any homeschoolers in a multilingual home? - Mothering Forums

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#1 of 7 Old 03-23-2008, 09:47 PM - Thread Starter
 
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I'm wondering about the practicalities of home schooling when English isn't your first language and you practice OPOL. Is it doable? Do you switch to English for schooling purposes?
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#2 of 7 Old 03-24-2008, 11:14 AM
 
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I'm on several groups where this is happening. It's basically the same as what I have to do as a bilingual homeschooler, although English is my first language. Language arts and math we do in Spanish. Science, read-alouds (and other books) are done in both languages. (basically a dual-language homeschool) For the first ~two years of her life, I spoke only English to her, and my dh Spanish, but as she got older, we found I needed to switch to my second language. It works fine for our family. Well, we'll see how I feel about teaching 5th grade math in Spanish in a couple of years, lol.

In the yahoo groups I belong to, there are many families where English is the second language and they homeschool in both. There is one family in particular (I've lost contact with her though) that live in Mexico (native) and she also homeschooled in both. She wanted her children to have a good speaking, reading, and writing knowledge of English- her second language.

So, yes it is doable. It becomes practical after a certain point in the multilingual journey to not use OPOL 100%, unless your spouse will be helping homeschool in the other language.

I hope this is helpful.

Renai

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#3 of 7 Old 03-24-2008, 01:00 PM - Thread Starter
 
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Don't some states require that you send in your child's work? How would one do that if it was done in a different language?
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#4 of 7 Old 03-24-2008, 01:14 PM
 
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Originally Posted by Absinthia View Post
Don't some states require that yous end in your child's work? How would one do that if it was done in a different language?
No. There's not a single state that requires a family to send in a child's work. There are some states that want a portfolio -that's looked at by a teacher the family chooses- (or choice of that or testing). Our state requires nothing.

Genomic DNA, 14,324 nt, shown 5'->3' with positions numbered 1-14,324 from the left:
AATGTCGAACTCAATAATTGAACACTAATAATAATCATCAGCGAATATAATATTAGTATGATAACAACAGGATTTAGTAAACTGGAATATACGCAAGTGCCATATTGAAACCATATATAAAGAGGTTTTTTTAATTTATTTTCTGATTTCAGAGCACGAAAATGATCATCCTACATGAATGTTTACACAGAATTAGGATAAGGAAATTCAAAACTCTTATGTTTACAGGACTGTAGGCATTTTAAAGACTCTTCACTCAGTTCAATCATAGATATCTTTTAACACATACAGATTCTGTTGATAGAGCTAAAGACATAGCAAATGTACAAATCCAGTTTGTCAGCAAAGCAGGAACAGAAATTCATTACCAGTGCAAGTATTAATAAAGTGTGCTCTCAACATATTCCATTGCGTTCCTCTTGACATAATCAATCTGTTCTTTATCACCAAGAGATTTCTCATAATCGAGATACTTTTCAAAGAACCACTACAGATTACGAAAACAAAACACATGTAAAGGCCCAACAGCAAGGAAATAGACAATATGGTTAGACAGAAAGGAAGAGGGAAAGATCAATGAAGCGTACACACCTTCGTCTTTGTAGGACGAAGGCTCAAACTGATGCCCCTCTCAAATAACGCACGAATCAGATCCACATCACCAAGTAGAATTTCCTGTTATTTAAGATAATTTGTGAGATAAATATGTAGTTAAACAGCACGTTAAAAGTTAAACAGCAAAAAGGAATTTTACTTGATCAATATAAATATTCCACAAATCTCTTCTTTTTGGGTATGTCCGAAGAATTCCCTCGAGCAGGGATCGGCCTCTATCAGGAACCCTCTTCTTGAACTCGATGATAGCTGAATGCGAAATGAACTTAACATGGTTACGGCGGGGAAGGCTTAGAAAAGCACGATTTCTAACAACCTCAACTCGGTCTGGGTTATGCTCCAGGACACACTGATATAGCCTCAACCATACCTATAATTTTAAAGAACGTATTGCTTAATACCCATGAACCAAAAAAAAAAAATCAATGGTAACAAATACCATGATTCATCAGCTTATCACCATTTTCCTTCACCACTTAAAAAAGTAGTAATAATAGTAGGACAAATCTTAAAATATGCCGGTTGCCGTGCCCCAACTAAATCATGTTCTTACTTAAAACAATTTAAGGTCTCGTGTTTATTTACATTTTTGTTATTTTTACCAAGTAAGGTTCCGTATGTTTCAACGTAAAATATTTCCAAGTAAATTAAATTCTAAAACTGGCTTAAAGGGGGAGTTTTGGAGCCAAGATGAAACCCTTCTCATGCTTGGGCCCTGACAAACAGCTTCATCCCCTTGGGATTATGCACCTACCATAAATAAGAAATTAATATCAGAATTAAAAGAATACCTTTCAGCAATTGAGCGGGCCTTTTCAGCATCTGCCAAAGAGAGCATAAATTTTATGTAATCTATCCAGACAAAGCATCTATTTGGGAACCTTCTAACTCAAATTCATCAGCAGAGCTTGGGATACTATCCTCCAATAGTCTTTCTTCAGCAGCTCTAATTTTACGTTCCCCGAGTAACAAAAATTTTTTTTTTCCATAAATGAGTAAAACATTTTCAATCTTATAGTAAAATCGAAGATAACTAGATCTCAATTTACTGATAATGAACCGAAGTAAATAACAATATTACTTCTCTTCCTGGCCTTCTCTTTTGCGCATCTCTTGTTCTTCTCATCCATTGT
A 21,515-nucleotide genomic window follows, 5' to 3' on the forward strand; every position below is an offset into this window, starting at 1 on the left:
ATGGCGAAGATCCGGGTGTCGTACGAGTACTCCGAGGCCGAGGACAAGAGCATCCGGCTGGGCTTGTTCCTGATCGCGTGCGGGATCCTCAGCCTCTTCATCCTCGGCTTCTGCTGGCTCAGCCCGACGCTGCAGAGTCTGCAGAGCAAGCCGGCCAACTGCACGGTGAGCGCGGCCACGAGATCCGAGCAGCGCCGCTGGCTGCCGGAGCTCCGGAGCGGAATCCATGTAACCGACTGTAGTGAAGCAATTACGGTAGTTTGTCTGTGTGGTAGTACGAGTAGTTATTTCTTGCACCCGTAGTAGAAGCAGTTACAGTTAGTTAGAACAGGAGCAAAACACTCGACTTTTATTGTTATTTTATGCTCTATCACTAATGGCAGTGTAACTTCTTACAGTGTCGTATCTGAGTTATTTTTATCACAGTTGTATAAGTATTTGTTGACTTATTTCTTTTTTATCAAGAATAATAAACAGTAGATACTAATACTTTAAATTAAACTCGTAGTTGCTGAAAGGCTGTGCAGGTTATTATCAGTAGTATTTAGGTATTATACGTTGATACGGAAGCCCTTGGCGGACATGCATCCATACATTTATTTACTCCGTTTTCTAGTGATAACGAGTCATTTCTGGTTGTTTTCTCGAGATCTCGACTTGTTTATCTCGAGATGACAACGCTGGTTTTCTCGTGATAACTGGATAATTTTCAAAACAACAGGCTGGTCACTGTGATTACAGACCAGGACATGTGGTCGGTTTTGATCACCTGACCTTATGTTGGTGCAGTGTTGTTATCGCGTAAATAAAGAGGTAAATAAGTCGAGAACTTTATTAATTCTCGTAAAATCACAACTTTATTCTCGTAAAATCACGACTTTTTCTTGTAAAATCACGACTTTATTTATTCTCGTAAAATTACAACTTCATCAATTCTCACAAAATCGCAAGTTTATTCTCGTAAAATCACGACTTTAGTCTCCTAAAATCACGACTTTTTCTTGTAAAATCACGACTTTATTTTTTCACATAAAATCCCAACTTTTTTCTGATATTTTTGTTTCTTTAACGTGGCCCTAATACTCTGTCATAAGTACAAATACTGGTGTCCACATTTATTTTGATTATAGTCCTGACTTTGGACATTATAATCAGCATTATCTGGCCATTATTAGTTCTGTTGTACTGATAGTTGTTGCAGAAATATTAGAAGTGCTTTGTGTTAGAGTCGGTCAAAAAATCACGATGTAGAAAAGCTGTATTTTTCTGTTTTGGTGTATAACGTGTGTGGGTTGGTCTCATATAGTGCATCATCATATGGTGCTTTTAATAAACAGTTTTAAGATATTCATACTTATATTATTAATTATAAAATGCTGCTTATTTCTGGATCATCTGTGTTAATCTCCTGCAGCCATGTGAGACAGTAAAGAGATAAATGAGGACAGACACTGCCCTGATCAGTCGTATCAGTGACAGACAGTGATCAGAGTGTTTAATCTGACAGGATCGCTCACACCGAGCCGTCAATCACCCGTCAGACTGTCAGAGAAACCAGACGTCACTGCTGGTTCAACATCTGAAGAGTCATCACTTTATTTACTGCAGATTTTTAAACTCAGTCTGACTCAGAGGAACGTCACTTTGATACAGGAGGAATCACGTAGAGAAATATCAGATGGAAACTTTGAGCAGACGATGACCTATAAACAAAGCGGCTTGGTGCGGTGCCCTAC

Anyway, a portfolio would simply show samples of a child's work through the year. Math is math is regardless of language. English would eventually need to be taught, and that would be added to the portfolio at the appropriate time. The portfolio is simply proof that certain subjects are being taught. However, since I'm not in a portfolio state, I'm not sure how a multilingual family handles it.

Dd 9/99 via csection. 6 lbs 10oz

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#5 of 7 Old 03-24-2008, 01:22 PM - Thread Starter
 
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Quote:
Originally Posted by Renai View Post
However, since I'm not in a portfolio state, I'm not sure how a multilingual family handles it.
That would be good to know
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#6 of 7 Old 03-26-2008, 09:05 AM
 
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I can't give you any legal info since we don't live in the United States, but you should research your state's requirements and find veteran homeschoolers in your state who can talk you through it (sometimes the state's official requirements sound more intimidating than they really are). I'm sure the main thing is that your child is also learning and speaking English. If the child learns to read first in the foreign language and in English later that shouldn't be a problem.

My DS is bilingual and we are homeschooling. My native language is English but where we live the native language is French (my DH's language). I don't do actual teaching, like at a blackboard with a desk. I read to my DS about all sorts of things, mostly in English but sometimes in French. He is gradually learning numbers in French that he has known in English for quite some time. He will likely learn to read in English first. The main thing is that he can speak and understand French and he will evenutally learn to read and write in French.

If we were still in France where they do a home visit with testing every year then we might have some problems but I think where we live now is more like the U.S. where the rules are made at a more local level and there is more freedom and flexibility. It's more about the end result than being at school level each year.

eta: Your state also might have an umbrella school you could join that would help with meeting the state requirements while still allowing you to homeschool exactly the way you want.
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#7 of 7 Old 03-26-2008, 09:18 AM
 
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Hmm...I have been thinking about this as well. I speak mostly Swiss-German with my son, and plan on homeschooling him. The problem is, Swiss-German is a dialect, so I think I will probably teach him reading and writing in German and English and then Math, History, Science probably only in English. We'll see how it goes.
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